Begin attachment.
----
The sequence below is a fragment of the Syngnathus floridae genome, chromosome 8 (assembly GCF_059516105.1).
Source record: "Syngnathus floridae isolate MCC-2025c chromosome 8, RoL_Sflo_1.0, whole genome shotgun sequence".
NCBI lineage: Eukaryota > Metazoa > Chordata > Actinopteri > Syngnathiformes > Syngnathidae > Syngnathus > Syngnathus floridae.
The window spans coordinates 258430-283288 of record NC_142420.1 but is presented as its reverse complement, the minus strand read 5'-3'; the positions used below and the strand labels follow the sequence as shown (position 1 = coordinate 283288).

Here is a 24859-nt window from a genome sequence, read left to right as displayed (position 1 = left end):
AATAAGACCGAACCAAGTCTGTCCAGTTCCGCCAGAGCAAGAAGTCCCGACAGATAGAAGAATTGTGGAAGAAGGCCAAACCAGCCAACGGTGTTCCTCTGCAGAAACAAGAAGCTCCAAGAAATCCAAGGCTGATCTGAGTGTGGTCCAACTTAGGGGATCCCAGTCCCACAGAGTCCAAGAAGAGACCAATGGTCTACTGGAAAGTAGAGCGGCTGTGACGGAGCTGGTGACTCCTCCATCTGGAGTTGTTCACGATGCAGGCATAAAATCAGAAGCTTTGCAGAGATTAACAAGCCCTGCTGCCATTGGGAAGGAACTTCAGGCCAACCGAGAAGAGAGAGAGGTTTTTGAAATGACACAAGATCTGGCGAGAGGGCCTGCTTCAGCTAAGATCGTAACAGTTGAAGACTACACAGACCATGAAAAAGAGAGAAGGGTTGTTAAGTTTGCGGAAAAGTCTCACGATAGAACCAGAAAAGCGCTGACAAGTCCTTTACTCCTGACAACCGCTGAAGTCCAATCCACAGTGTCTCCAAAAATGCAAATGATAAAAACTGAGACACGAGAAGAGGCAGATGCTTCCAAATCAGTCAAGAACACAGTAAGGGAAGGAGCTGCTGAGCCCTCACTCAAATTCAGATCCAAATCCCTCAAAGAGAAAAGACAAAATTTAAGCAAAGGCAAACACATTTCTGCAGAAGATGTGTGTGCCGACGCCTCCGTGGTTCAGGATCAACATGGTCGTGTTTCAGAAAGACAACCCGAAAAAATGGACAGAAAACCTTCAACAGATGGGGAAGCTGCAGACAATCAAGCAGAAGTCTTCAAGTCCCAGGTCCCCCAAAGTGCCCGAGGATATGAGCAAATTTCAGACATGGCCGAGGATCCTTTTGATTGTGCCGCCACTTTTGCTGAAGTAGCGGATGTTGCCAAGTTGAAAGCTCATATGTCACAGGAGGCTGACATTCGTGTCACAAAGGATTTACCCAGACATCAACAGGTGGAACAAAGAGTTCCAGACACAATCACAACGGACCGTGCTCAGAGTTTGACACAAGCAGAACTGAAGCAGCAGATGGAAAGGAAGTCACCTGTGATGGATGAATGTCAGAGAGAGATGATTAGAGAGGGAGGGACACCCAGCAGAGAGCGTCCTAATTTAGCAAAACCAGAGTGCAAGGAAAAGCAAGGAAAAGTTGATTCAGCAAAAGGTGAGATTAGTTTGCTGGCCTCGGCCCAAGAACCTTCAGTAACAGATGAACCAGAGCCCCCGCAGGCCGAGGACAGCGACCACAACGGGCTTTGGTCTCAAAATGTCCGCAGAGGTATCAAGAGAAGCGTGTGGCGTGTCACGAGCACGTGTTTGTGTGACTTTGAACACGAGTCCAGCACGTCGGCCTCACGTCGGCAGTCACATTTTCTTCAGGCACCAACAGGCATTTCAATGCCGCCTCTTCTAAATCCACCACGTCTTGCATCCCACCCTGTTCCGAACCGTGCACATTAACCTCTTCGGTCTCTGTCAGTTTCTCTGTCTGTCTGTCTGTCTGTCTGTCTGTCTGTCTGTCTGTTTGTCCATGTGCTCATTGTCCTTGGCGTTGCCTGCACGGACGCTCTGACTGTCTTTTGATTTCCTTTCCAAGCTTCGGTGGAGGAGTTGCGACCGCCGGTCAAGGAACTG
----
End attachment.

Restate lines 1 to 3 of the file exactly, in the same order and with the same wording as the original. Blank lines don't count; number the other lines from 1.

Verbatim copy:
The sequence below is a fragment of the Syngnathus floridae genome, chromosome 8 (assembly GCF_059516105.1).
Source record: "Syngnathus floridae isolate MCC-2025c chromosome 8, RoL_Sflo_1.0, whole genome shotgun sequence".
NCBI lineage: Eukaryota > Metazoa > Chordata > Actinopteri > Syngnathiformes > Syngnathidae > Syngnathus > Syngnathus floridae.